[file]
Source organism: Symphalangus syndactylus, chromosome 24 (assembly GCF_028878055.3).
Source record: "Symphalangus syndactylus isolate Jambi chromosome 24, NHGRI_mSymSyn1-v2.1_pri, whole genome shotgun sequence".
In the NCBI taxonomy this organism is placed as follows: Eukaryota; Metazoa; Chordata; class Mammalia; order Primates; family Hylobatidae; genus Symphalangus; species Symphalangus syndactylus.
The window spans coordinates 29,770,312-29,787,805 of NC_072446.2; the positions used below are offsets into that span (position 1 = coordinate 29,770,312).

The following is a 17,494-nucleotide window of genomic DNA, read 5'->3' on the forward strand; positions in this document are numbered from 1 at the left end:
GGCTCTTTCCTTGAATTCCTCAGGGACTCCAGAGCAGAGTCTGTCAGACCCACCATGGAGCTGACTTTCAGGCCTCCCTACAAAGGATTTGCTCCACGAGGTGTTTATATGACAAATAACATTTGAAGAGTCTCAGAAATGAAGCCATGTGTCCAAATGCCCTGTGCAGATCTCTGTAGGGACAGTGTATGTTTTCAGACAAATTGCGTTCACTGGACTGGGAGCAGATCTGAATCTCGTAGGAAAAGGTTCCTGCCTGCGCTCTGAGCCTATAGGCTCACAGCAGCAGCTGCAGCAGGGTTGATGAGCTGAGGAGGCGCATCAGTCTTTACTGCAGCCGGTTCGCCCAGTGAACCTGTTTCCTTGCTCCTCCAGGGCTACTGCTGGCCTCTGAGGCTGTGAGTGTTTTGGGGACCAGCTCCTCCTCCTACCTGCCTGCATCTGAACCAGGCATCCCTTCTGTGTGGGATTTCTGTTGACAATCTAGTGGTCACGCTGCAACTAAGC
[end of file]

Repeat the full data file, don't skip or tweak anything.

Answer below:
Source organism: Symphalangus syndactylus, chromosome 24 (assembly GCF_028878055.3).
Source record: "Symphalangus syndactylus isolate Jambi chromosome 24, NHGRI_mSymSyn1-v2.1_pri, whole genome shotgun sequence".
In the NCBI taxonomy this organism is placed as follows: Eukaryota; Metazoa; Chordata; class Mammalia; order Primates; family Hylobatidae; genus Symphalangus; species Symphalangus syndactylus.
The window spans coordinates 29,770,312-29,787,805 of NC_072446.2; the positions used below are offsets into that span (position 1 = coordinate 29,770,312).

The following is a 17,494-nucleotide window of genomic DNA, read 5'->3' on the forward strand; positions in this document are numbered from 1 at the left end:
GGCTCTTTCCTTGAATTCCTCAGGGACTCCAGAGCAGAGTCTGTCAGACCCACCATGGAGCTGACTTTCAGGCCTCCCTACAAAGGATTTGCTCCACGAGGTGTTTATATGACAAATAACATTTGAAGAGTCTCAGAAATGAAGCCATGTGTCCAAATGCCCTGTGCAGATCTCTGTAGGGACAGTGTATGTTTTCAGACAAATTGCGTTCACTGGACTGGGAGCAGATCTGAATCTCGTAGGAAAAGGTTCCTGCCTGCGCTCTGAGCCTATAGGCTCACAGCAGCAGCTGCAGCAGGGTTGATGAGCTGAGGAGGCGCATCAGTCTTTACTGCAGCCGGTTCGCCCAGTGAACCTGTTTCCTTGCTCCTCCAGGGCTACTGCTGGCCTCTGAGGCTGTGAGTGTTTTGGGGACCAGCTCCTCCTCCTACCTGCCTGCATCTGAACCAGGCATCCCTTCTGTGTGGGATTTCTGTTGACAATCTAGTGGTCACGCTGCAACTAAGC